A railway vehicle moving along a circular curve is subjected to an inertial centrifugal acceleration (ac), directly proportional with its speed and in reverse proportion with the curve radius. This lateral acceleration is perceived by the passengers as an uncomfortable sensation and, above a certain limit, endangers the lateral stability of the running vehicle. In order to compensate at least a part of its effect, when this centrifugal acceleration reaches a certain limit, the track is inclined towards the centre of the curve with the cross-level angle α (see figure 1).

The traditional way to measure this inclination is the cant, E, defined as *“the vertical difference in heights of the two rails of a track, measured at centerline of the rail heads (S)”* (NR/L2/TRK2049 – 2010, Track Design Handbook, B.1.1).

When this inclination is applied, the gravitational acceleration g will generate a parallel component with the plane of rail, compensating a part of the centrifugal acceleration.

*Figure 1. The non-compensated lateral acceleration*

In railway alignment design the complex dynamic behaviour of the vehicle is simplified to simple equations in order to define easy to understand and apply design parameters and standard limits. This simplification takes out the differences between the suspended and un-suspended mass, the suspension behaviour, the lateral and vertical thrust of the vehicle, the bogie attack angles, the vehicle acceleration or braking – to mention only a few main elements. The general standard rules for alignment design consider the vehicle a material point moving with constant speed at low rail level, along the centerline of the track.

The limits of the track alignment design parameters are in such a way defined to compensate for this simplified but easy to use approach. These limits are carrying safety factors, dynamic conditions and other constraints to ensure a safe and comfortable riding.

Taking into account all these simplifications accepted by the design standards, the final, non-compensated lateral acceleration of the vehicle, seen as a material point, can be considered:

The cross-level angle *α* is small, hence *cos α* is considered 1. The equation (1), with acceptable precision, becomes:

where:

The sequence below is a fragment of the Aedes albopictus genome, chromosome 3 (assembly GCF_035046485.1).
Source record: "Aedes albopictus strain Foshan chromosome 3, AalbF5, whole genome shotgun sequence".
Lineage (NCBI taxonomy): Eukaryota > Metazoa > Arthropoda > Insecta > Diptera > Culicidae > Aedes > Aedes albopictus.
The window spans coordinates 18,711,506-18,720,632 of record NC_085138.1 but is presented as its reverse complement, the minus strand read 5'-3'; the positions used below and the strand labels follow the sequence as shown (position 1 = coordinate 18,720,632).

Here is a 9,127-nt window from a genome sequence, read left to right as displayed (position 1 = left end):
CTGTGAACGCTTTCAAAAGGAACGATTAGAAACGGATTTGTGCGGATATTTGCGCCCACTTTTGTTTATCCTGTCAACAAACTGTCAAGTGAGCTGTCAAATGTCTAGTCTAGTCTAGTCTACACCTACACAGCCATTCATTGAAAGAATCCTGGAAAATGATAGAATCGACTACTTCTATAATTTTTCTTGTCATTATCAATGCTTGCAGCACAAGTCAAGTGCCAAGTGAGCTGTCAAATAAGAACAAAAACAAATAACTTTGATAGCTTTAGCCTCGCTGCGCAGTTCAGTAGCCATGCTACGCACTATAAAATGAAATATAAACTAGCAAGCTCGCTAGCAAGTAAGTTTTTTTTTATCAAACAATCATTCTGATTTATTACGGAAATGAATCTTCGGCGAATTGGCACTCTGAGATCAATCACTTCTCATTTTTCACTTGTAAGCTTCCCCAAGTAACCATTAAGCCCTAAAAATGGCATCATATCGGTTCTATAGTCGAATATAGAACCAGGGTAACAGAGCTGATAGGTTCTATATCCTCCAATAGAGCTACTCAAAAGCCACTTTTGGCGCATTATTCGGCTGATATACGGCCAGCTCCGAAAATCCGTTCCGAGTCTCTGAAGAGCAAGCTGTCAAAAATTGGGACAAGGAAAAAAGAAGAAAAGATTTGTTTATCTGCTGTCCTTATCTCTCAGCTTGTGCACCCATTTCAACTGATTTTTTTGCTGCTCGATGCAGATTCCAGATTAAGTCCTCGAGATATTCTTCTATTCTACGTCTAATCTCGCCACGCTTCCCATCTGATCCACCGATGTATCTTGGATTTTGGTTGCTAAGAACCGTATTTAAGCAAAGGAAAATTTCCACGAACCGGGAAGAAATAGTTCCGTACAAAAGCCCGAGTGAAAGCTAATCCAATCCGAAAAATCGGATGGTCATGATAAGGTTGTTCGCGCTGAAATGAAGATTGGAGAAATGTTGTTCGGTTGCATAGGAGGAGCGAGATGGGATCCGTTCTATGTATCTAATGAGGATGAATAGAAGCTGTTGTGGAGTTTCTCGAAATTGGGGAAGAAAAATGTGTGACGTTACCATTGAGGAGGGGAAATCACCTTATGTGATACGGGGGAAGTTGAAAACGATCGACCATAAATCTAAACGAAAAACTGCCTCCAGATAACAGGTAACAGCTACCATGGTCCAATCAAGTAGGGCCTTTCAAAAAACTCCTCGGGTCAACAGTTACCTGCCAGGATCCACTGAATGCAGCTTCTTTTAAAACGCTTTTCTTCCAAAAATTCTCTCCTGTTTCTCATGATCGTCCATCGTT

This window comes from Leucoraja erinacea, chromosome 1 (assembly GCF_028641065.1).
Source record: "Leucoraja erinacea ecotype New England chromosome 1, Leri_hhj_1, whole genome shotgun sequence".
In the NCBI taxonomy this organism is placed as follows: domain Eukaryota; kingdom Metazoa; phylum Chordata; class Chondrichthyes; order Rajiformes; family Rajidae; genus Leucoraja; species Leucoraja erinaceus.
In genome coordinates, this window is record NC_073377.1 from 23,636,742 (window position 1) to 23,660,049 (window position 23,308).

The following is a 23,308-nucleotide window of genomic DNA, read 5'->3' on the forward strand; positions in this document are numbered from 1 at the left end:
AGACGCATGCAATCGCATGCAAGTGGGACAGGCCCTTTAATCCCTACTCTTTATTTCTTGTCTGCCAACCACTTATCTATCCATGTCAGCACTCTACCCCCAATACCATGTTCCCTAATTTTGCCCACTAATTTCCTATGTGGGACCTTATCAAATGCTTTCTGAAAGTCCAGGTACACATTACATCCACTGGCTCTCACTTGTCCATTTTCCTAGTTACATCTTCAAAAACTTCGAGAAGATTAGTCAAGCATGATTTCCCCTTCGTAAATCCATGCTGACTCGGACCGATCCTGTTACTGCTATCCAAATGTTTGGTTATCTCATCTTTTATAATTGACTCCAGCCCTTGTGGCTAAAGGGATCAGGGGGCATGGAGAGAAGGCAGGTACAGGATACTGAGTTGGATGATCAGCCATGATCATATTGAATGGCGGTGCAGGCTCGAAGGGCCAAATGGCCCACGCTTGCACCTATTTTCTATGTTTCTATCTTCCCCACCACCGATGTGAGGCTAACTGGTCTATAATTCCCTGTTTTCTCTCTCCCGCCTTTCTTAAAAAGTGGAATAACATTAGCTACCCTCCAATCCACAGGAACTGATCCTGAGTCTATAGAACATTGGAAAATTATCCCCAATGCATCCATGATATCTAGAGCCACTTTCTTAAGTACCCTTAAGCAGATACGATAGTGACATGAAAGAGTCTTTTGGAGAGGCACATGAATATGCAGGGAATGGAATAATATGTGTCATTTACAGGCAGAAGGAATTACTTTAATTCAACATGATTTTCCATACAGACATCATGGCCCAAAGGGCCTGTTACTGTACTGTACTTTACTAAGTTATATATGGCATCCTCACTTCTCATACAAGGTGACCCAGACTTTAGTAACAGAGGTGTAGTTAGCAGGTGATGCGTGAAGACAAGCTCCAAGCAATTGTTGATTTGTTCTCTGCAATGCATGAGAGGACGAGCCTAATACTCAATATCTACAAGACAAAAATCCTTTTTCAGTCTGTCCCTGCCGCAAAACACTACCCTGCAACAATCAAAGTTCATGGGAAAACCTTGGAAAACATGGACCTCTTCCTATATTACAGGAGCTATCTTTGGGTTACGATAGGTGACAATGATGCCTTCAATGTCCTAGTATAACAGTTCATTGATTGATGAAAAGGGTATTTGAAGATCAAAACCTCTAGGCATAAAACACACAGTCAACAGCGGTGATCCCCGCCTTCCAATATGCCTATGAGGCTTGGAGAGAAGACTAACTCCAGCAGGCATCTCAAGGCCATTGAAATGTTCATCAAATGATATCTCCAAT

**v** is the speed of the vehicle (m/s)

** R** is the curve radius (m)

**g** is the gravitational acceleration (m/s²)

**E** is the applied cant (mm)

**S** is the cross-level standardised reference for rail heads centerline distance (mm) (see European Norm EN13848 – Track Geometry Quality). In UK this is conventionally considered to be 1502mm. (Cole, 1993, British Railway Track).

This equation allows to define the cant and all its related parameters, established to limit the non-compensated lateral acceleration.

Most of the track standards around the world (the British Track Design Handbook, TRK/2049 included) are using the concept of Cant Deficiency, D, instead of non-compensated lateral acceleration aq.

The Cant Deficiency is derived from (2) and defined as:

The factor **11.82** is defined for normal gauge and takes into account g, S and the speed unit conversion from m/s to km/h.

An important fact to understand and consider is that this cant constant value – 11.82 **is a conventional figure**. It is defined based on a presumed conventional rail centerline distance of 1502mm, for normal gauge track and it is related to the standardised way of measuring the cant, defined in the European Norm EN13848 – Track Geometry Quality.

It is established based on general equations and it’s not defined dependant of rail type or gauge variance (as long as the track has a normal track gauge).

That is why this constant should not be changed based on the variance of the normal gauge and kept the same for a gauge of 1432mm, 1435mm, 1438mm.

The cant constant carries with it all the simplifications mentioned above. Due to these simplifications, its around the world generalised value for normal gauge is **11.8** – an acknowledgement of the level of precision used to define it.

Also, as was demonstrated above, the cant constant is computed and based on the conventional rail centerline distance (considered in UK to be 1502mm) and not on gauge (1435mm). The difference between the two is significant and considering the later when defining the cross-angle in causing a significant error in cross level and cant.

This error is sumarised in table 1.

cant (mm) |
cant error (mm) |

0 | 0.0 |

25 | 1.2 |

50 | 2.4 |

75 | 3.7 |

100 | 4.9 |

125 | 6.1 |

150 | 7.3 |

*Table 1. Cant error when is presumed computed based on gauge instead of rail centerline distance.*

The error becomes even more significant when is propagated over sixfoot for siding geometry or for canted S&C design.

Hello Constantin Ciobanu, nicely summarized article giving the clarity from where 11.82 is computed.

Regarding computation of cant constant, since wheels are resting on rails, according to me, consideration of rail center gives more accurate values.

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Hi Uday. Thank you for your comment.

The cant – even though is a value expressed in mm – is measured as an angle and converted to a conventional height over a base of 1500mm. From this point of view even the 1505mm centerline distance is not entirely right.

I will update the post to show how the cant is measures and refer to the European Norm that defines the measurement method both for maintenance machines and hand held devices.

That will make the things clear enough.

You can check on a track gauge device – keep the inclination (cant) canstant, vary the gauge and check what happens. You will see – the cant doesn’t change.

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Hi Cosci, thanks for your reply, now I got your point..!!

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